IT can replicate that user experience for all frontline workers, reduce the costs and complexities of managing such a highly distributed environment, and without weakening the organization’s security posture by implementing this model. This enables IT to manage everything inside a secure, centralized datacenter and deliver applications and data to users at ROBOs. The key benefits include:

  • Hardened security posture: 100 percent of data is secured in the data center, not sitting on a piece of hardware in a far-away ROBO location, out of your control; and without compromise to remote user productivity. All data is encrypted at-rest and in-motion for true end-to-end encryption.

  • Improved user productivity: Generate up to a 100x increase in branch application performance. Users will encounter far fewer instances of downtime due to system outages or poor performance. Ensuring information and system availability enables users to get their work done using any device they choose.

  • Ensure business continuity: 100x faster recovery times (RTO) minimizes the damage done by outages. Perform backup and recovery operations in mere seconds instead of days or weeks.

  • Improved operational agility: IT can deploy branch services and sites in under 15 minutes, and manage everything via the central dashboard. All heavy ROBO IT operations, such as provisioning new services and sites, and recovery of sites in the case of outages, take seconds instead of days. Remote backup headaches are completely eliminated. The result is a more agile IT team that is better able to support the needs of the business.

Modernize edge IT

We’ve established that consolidating infrastructure at the edge is the critical first step. But it’s just the first step. Again, simply mashing together disparate pieces of hardware into one appliance will not solve short- or long-term performance, data security and management issues.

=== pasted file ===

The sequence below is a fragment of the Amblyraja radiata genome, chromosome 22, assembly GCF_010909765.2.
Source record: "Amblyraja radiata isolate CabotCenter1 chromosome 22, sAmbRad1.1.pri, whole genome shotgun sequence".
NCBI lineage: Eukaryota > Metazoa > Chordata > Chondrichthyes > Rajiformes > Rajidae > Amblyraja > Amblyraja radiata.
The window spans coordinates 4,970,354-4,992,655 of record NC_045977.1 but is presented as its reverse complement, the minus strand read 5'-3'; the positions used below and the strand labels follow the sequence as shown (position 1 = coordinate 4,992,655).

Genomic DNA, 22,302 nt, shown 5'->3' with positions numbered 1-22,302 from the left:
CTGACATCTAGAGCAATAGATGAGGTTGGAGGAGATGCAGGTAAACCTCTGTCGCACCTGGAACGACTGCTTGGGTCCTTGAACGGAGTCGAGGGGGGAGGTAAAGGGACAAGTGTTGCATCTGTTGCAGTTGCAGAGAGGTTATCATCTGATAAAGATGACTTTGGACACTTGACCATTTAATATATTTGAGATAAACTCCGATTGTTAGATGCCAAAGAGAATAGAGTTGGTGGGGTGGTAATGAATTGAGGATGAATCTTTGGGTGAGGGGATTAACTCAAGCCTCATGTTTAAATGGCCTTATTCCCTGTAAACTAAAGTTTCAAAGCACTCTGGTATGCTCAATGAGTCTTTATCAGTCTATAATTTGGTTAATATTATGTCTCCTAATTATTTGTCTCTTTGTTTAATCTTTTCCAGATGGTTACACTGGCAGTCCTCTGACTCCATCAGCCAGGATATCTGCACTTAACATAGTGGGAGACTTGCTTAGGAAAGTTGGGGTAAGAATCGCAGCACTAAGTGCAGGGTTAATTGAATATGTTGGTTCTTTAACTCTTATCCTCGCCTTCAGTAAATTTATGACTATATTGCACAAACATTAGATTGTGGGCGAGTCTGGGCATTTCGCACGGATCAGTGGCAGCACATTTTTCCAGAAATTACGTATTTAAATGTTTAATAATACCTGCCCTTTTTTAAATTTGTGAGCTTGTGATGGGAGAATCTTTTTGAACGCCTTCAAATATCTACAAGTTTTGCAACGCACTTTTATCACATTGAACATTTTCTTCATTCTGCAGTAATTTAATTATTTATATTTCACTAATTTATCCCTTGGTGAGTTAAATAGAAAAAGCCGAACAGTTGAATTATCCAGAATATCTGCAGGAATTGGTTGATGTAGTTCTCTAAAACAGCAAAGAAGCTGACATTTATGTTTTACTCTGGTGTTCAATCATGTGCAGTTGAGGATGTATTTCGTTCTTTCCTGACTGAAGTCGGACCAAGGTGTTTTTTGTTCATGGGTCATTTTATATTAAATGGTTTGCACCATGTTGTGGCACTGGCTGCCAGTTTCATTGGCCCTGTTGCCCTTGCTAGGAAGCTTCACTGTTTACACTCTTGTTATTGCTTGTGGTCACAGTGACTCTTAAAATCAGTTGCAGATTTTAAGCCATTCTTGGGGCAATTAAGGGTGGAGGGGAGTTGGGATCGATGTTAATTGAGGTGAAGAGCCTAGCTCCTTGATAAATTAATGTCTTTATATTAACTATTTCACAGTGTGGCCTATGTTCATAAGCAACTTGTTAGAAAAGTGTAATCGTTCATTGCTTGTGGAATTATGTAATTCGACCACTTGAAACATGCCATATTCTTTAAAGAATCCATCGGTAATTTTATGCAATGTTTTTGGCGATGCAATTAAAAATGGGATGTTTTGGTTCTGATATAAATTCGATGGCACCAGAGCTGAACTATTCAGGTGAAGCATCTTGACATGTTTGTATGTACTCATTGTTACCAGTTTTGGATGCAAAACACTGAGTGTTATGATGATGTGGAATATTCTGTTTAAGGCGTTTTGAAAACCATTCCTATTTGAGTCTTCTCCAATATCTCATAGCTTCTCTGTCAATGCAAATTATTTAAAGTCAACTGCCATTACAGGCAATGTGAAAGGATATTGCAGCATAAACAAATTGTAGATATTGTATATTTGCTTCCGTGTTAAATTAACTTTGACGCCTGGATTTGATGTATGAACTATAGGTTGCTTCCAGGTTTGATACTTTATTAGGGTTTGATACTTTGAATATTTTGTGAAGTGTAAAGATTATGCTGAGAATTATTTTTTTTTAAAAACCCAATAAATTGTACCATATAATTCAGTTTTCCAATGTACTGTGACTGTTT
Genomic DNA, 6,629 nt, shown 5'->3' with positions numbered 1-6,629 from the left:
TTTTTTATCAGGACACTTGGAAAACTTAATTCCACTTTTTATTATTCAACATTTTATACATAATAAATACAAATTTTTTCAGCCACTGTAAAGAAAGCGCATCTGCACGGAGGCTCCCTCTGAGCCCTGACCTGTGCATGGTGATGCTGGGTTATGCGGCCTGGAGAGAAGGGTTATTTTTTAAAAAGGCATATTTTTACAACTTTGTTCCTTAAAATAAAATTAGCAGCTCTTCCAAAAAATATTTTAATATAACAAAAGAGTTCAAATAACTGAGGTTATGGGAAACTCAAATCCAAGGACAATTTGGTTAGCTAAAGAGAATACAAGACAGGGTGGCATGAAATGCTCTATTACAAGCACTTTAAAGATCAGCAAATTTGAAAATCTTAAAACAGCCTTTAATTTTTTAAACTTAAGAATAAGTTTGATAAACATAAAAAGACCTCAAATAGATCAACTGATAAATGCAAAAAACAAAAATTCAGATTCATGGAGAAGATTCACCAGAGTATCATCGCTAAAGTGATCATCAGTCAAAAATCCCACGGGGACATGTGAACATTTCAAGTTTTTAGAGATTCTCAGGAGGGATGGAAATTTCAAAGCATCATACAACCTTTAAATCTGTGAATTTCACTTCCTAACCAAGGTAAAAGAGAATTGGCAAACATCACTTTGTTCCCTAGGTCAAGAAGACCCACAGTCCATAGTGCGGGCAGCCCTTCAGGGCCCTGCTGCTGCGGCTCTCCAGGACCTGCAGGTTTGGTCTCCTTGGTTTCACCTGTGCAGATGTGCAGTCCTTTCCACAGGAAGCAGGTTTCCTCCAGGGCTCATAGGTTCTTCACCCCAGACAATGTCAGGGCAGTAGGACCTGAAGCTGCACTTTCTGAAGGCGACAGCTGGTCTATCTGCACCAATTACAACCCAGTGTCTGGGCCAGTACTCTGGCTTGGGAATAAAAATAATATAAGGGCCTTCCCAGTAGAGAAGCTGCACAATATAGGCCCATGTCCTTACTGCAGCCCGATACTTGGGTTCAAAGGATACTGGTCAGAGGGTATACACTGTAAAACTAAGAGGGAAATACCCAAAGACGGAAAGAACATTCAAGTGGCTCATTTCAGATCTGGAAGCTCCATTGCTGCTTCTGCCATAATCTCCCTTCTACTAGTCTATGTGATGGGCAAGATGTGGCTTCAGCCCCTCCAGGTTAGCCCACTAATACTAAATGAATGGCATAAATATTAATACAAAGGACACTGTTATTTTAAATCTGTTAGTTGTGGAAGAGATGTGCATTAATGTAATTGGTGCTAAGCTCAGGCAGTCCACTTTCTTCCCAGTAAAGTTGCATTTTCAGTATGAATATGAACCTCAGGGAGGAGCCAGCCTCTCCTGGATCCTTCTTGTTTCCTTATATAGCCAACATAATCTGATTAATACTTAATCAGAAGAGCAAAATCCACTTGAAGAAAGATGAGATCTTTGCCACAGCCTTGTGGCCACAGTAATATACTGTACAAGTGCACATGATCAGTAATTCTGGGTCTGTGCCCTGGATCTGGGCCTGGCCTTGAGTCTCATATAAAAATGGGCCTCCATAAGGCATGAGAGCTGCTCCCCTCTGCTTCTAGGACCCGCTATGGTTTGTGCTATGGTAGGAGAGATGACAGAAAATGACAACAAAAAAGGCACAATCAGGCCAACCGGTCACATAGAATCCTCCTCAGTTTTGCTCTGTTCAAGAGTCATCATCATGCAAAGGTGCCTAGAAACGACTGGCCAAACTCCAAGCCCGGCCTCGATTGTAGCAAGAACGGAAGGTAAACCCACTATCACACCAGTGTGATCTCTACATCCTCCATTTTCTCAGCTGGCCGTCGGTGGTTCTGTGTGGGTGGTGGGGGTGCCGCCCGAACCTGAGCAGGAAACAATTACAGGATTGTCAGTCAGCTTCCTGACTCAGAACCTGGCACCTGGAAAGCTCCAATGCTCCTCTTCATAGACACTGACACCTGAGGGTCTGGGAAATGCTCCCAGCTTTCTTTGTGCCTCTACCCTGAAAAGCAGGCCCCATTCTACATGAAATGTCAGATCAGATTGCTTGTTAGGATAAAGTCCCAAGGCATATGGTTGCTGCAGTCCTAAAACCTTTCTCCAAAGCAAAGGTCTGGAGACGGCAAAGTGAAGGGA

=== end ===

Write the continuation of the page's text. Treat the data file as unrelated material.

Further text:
You also need to make the edges “stateless.” If you’re a storage professional, you know “state” means facing daily operational challenges to manage and protect data at the ROBO that’s vulnerable to loss and theft. A lost storage piece at the ROBO will require hours, days, (or in some cases longer) of effort to bring it back online. And there’s no guarantee of success, particularly when resorting to older backups. Decoupling storage and compute, by moving data storage from the edges to the central data center creates stateless data stores without compromising user experience.

It’s also important to software-define the edge. This enables IT professionals to have complete visibility and control over every single location in the business no matter where they are. IT decides which applications and services need to be available to workers at specific ROBOs in order to maintain their high productivity levels.

Think about modern edge IT investments more holistically. Examine your organization’s requirements across the infrastructure, operations and the overall business. For example, ask yourself what user productivity gets lost if something goes down? How long does it take to provision a new site or application? How long does it take to recover from an outage or data loss? What professionals do you need to send in to do that work? How painful is it to standardize across all sites when you open a new ROBO or merge with another organization? What challenges do your IT teams face when attempting to backup remote office data? These are just some of the important considerations to keep in mind as you’re planning how to re-architect your remote office IT to meet the needs of your users today and tomorrow. After all, we live in a different world – one that’s more distributed across the country and the world. IT must therefore rethink how it supports those workers.


Alison HubbardAlison Conigliaro-Hubbard is senior director for Riverbed Technology. She is responsible for worldwide product marketing for SteelFusion, the world's first software-defined edge solution specifically geared to address the costly operational and business challenges resonant in a world of increasingly distributed enterprise architectures. Conigliaro-Hubbard brings almost 20 years of experience in infrastructure, data center, cloud technologies, in sales, product marketing and has held global OEM channels leadership roles at Cisco Systems, Brocade, Autodesk and GreenButton, now a part of the Microsoft Azure Cloud. She is a graduate of the University of Miami with a bachelor's degree in broadcast communications and marketing.